In loving memory of my Dad, J. Robert Smolenski, who died two years ago today.
He was 91 years old. 12/17/1918 - 2/12/2010
(Thanks to my sister, Jane, who put this video together. She's the one singing with my Dad.)
I will always remember you, Dad.
I’ll love you...
for the rest of my life.
The way you held my hand when we walked to church, wrapping your pinky around the back of my wrist, just so.
Listening to you sing and recite prayers so loudly.
You seemed closer to God that way, I thought.
Always the life of the party,
your silly hats and vests...
making up funny lyrics to old familiar songs...
You, the Judge, yet a writer... a poet, of sorts ...
I'm seeing that for the first time, just now.
Oh, how you loved to teach us songs.
Loading up the VW Bus and taking us to the Fisher Theater in Detroit
for the musicals... and how the The Sound of Music was our favorite.
You would line us all up to sing wherever we went...
just like the VonTrapski Family Singers.
I loved how you danced with me.
No one could follow your crazy dance steps,
but I always felt swept off my feet when we were dancing (literally.)
right next to you at the dinner table.
You were disgusted and sent me to my room.
From then on, I hid my asparagus (and every other vegetable)
on the ledge under the table.
It was hard work remembering to dispose of that food after all the dishes were done.
I still hate asparagus.
I buried my fearful tears into the back of your thick green corduroy coat
as we raced down the icy toboggan tracks, I never opened my eyes once.
I held on to you for dear life, Dad.
I still can't open my eyes on a roller coaster...
and I use Lamaze breathing techniques until the ride is over.
You were so proud (and hardly ever patient)
pulling us water skiing behind that 35mph Evinrude.
And the way you made us haul those docks out.
You, in those boxer shorts we all snickered at.
You got mad easily.
But you laughed at yourself easily, too.
Maybe you wished for all sons instead of daughters.
We never knew it, if you did.
We tried to be brave and strong for you.
We buried stinky garbage.
Burned the trash.
Hauled those gas cans.
We shoveled, raked and mowed.
We learned how to roll up our sleeves and lift heavy things, together.
You yelled at our sports endeavors and pretended like you knew how to coach us.
None of us ever liked to golf with you.
On Sundays, we donned our best and looked like girls.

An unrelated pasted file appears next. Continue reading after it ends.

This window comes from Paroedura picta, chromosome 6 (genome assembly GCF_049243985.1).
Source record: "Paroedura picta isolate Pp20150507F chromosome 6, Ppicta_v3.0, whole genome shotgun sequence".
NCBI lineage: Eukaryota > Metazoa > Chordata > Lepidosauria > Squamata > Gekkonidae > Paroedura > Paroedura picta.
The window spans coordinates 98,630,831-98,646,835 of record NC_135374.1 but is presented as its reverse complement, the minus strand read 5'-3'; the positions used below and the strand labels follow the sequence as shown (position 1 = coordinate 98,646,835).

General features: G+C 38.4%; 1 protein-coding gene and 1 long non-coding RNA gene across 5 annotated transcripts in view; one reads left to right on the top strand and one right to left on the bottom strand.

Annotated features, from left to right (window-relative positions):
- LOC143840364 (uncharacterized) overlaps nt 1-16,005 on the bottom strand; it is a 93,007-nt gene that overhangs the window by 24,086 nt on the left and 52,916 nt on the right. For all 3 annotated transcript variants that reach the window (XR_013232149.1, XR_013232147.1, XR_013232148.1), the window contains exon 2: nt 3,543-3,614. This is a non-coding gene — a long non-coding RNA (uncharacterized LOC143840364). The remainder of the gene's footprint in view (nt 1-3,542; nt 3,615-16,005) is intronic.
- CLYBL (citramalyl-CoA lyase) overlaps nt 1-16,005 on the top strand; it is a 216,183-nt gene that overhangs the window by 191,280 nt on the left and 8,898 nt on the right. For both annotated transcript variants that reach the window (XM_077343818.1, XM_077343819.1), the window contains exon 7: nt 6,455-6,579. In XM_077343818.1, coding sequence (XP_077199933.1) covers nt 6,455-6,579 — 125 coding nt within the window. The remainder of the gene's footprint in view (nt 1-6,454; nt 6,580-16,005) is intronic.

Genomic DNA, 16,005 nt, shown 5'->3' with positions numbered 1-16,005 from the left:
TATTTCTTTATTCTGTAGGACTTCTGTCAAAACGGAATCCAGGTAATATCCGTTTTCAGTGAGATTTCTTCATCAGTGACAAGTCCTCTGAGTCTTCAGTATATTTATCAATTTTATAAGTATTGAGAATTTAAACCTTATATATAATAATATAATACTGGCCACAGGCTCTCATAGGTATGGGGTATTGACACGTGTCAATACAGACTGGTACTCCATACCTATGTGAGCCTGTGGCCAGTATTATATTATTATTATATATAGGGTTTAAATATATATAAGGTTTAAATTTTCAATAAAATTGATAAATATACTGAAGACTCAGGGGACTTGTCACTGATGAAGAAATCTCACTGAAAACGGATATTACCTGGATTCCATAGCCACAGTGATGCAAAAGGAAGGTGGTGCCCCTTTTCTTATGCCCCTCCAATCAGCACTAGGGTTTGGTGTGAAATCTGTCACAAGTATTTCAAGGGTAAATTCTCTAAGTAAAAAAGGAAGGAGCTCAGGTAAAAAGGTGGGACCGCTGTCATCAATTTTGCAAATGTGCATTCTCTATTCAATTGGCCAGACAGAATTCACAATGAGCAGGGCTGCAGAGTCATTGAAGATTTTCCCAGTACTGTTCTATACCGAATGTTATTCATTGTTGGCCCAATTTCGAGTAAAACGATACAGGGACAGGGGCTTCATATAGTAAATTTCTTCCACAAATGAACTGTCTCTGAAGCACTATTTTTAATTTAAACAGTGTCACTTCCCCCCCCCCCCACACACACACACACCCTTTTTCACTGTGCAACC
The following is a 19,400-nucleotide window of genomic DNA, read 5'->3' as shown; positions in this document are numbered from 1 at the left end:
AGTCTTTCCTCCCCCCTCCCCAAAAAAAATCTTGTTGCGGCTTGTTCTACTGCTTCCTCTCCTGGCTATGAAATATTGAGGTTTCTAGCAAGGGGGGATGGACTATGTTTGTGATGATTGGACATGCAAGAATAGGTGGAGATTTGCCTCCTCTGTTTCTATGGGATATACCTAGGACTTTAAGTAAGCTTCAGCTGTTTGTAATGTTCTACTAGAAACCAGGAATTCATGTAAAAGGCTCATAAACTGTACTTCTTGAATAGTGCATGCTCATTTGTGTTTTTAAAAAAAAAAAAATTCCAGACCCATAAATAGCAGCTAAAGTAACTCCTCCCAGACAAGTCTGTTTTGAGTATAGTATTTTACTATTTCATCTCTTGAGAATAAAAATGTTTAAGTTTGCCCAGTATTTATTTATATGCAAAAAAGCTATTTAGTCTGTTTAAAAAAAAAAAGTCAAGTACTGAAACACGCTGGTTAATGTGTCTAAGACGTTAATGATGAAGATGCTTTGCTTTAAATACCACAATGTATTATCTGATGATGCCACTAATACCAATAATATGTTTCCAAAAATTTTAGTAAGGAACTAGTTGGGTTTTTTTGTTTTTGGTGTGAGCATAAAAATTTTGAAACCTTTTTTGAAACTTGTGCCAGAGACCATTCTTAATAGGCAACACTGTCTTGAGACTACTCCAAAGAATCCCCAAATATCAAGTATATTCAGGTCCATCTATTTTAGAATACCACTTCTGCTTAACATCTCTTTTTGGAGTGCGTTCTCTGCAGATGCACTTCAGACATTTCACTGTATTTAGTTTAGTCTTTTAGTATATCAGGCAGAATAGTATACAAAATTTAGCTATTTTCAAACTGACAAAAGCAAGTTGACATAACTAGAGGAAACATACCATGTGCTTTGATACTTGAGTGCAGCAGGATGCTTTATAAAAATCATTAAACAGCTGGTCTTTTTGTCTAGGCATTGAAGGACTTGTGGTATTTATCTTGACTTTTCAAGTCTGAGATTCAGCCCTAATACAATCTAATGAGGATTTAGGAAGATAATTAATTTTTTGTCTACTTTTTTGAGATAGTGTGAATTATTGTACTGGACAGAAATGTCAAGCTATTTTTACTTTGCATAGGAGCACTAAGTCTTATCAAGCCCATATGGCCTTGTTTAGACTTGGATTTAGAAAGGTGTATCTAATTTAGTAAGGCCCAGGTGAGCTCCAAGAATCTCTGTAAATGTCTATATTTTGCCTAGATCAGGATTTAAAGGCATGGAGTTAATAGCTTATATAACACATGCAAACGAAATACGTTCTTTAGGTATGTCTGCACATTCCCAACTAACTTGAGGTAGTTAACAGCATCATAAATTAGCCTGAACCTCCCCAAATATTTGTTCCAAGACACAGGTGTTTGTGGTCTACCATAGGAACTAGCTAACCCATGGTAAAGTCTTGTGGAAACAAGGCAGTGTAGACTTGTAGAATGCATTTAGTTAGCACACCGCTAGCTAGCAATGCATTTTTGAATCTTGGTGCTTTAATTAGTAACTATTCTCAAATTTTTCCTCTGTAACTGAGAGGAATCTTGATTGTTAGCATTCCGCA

We so tried to please you and we knew when we didn't.
They didn't call you "The Hanging Judge" for nothing.
I remember that day we were walking to church
and I mentioned I was "sort of " dating an older guy.
I was 18. He was 24.
You didn't think that was such a good idea.
Until you invited him on that ski trip with us
and you liked him as much as I did.
The best part was watching my sisters' jaws drop in disbelief.
I remember my worst day with you.
Our big confrontation two days before my wedding.
I needed you to understand why I refused
to sign that document the priest had presented.
The one that said I would promise to raise our children in the Catholic faith.
I was a panicked 21 year old and my wedding was about to be cancelled, by a priest.
I didn't want to lie to the priest or to you and I cried hard.
I upset you... disappointed you... hurt you... with this revelation of mine.
I didn't believe the Catholic church was the only right church. Oh… how. you. disagreed.
You wondered where you went wrong. I wondered why I was defending my faith.
I assured you that we would raise our children in a christian home, not necessarily the Catholic church.
It was of no consolation to you.
You, the Judge, told me to sign the damn document... case closed.
It was a rough night.
The wedding proceeded as scheduled after I signed that paper…
with God as my witness, I lied.
You gave me away that day, and I let go of you.
I remember your loving touch, 12 years later.
The deep knowing of our resolution...
brought about by a Catholic priest, of all people.
Very few words were used. There was no re-hashing.
We were both older and wiser.
Rich and I settled in our non-denominational church.
Raising our children with the hope that they would grow into a relationship with Christ.
The tension of the denominational issue had softened over the years,
and my faith had stood the test of time.
Visiting you and Mom, we all went to your church for Sunday Mass.
We listened as the priest read from Romans 10:9 ...
That if you confess with your mouth, “Jesus is Lord,”
and believe in your heart that God raised him from the dead,
you will be saved.
Right then and there, the priest actually said that Paul never mentioned
what church you had to go to, what holy days you should observe, or how often you should go.
You did... and just then, you reached your arm around me
leaned close and whispered "That's right, Patty. He's right."
You patted my shoulder.
That was it. Everything was alright.
I remember your lovepats, Dad.
I remember your strength and conviction.
I remember singing with you and all the fun you made for our family.
I miss you, Dad.
Can't wait to sing with you again.
Soon and very soon...